A big country, with healthy demographics. Very low debts. Plenty of room to catch up with the rest of the developing world and a ton of oil in the ground. This surely is one emerging market that everyone wants to invest in.
Except so far it has been completely ignored. Why? Because it’s Iran
Now, however, that could be about to change.
Iran has a reformist government. It is making peace with its old enemies, and opening up to foreign investment. It already has one of the best-performing stock markets over the past year, but still has only a fraction of the valuation of other frontier bourses.
Thirty-five years since it seemed to turn its back on modernity now it is starting to re-connect with the rest of the world. f that continues, Iran could very quickly turn into one of the hottest investment opportunities of the next two decades.
True, there are plenty of challenges ahead. The political situation remains delicate. There are plenty of local conflicts it could get dragged into. The economy could still collapse and sanctions have yet to be completely lifted.
But the gradual emergence of Iran as a major new economy is a reminder that, for all the problems the global economy faces, there is still plenty of growth ahead as new countries join the ranks of developed nations.
“It’s like Turkey but with 9% of the world’s oil reserves,” argued Charles Robertson of the investment bank Renaissance Capital in a recent note on the country.
He has a point. The fundamentals of the Iranian economy look as attractive as any emerging market, and arguably more so. Iran has a population of 78 million, about the same as Turkey, and more than any of the emerging economies of Eastern Europe. Add in the numbers of people, and the amount of oil, however, and Iranian gross domestic product is already substantial. At $437 billion, it is the 27th largest economy in the world, roughly similar to Argentina and Taiwan, and ahead of Austria or Thailand.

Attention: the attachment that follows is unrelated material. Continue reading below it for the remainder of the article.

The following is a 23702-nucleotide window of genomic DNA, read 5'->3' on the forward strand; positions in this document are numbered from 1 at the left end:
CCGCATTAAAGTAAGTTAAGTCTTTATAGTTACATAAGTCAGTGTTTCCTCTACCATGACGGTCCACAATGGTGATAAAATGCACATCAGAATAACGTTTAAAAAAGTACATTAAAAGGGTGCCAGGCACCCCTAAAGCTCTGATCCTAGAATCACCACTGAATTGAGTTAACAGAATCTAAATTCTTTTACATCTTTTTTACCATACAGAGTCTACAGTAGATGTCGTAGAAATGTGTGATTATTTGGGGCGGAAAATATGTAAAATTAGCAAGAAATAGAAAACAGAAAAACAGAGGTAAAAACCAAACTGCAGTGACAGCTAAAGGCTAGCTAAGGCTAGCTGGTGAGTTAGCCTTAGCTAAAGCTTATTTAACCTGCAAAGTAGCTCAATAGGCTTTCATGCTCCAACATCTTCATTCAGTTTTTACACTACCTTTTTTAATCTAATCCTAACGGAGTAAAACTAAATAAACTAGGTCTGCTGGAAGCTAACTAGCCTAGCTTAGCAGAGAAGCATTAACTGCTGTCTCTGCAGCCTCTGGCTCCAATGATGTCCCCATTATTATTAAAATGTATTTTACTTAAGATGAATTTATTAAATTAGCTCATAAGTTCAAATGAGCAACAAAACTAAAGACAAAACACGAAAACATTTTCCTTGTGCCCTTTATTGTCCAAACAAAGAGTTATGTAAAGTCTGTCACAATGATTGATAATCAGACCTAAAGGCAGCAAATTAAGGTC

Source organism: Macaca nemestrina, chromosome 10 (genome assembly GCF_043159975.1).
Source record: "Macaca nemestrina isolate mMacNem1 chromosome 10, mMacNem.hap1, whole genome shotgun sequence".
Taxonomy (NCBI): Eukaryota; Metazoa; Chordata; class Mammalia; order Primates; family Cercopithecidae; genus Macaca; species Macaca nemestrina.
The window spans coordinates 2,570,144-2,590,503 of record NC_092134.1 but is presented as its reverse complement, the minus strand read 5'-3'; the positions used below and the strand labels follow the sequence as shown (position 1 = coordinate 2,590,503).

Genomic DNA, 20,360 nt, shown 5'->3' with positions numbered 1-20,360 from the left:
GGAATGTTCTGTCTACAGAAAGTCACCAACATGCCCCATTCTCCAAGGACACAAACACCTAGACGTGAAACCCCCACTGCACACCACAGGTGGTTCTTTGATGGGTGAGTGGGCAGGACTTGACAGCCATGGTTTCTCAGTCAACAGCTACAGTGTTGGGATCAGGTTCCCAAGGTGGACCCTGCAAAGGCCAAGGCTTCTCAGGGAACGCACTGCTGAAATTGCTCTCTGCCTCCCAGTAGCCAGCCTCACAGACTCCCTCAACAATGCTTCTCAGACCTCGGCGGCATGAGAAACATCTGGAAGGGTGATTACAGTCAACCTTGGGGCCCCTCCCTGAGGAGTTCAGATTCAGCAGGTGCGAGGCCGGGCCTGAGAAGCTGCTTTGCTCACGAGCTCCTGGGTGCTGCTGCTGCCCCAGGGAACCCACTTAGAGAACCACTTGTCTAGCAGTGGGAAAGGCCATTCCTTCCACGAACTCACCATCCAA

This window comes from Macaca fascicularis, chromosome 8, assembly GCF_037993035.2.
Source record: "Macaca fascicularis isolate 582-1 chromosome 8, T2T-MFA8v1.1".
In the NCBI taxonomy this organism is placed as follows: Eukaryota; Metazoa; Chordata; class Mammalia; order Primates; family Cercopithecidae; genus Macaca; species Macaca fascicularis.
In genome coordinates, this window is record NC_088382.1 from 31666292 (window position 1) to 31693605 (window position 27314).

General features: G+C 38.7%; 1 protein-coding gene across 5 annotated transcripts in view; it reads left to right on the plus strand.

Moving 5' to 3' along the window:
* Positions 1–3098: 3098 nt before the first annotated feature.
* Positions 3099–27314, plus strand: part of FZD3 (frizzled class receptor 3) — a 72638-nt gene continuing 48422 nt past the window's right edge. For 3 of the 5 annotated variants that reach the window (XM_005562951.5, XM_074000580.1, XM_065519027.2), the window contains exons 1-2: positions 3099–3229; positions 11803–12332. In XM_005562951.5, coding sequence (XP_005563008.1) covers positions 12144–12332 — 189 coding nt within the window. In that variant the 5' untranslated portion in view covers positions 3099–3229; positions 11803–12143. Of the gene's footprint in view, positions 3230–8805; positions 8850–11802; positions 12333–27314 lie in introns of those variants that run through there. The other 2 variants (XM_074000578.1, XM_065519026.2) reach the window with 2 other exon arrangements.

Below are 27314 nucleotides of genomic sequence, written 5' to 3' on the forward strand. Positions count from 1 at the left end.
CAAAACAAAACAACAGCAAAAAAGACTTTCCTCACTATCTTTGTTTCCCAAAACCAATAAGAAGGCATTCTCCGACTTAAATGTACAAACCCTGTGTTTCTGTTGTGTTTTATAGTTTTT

But it still has the potential to double that at least, and could do so in a relatively short space of time. The country it most resembles is Turkey, and until the trouble that hit that country this year, that was one of the big economic success stories of the last decade.
Iran has an excellent geographical location, sandwiched between Europe, Russia, the booming markets of the Gulf, and close enough to much of Asia to trade with that region as well.
It has decent levels of education — roughly the same as Turkey — and the added advantage of oil. Its energy resources are rich enough to fuel the economy, without being quite so large relative to its population that it turns into a petro state such as Saudi Arabia. There are not many other frontier markets with that kind of profile.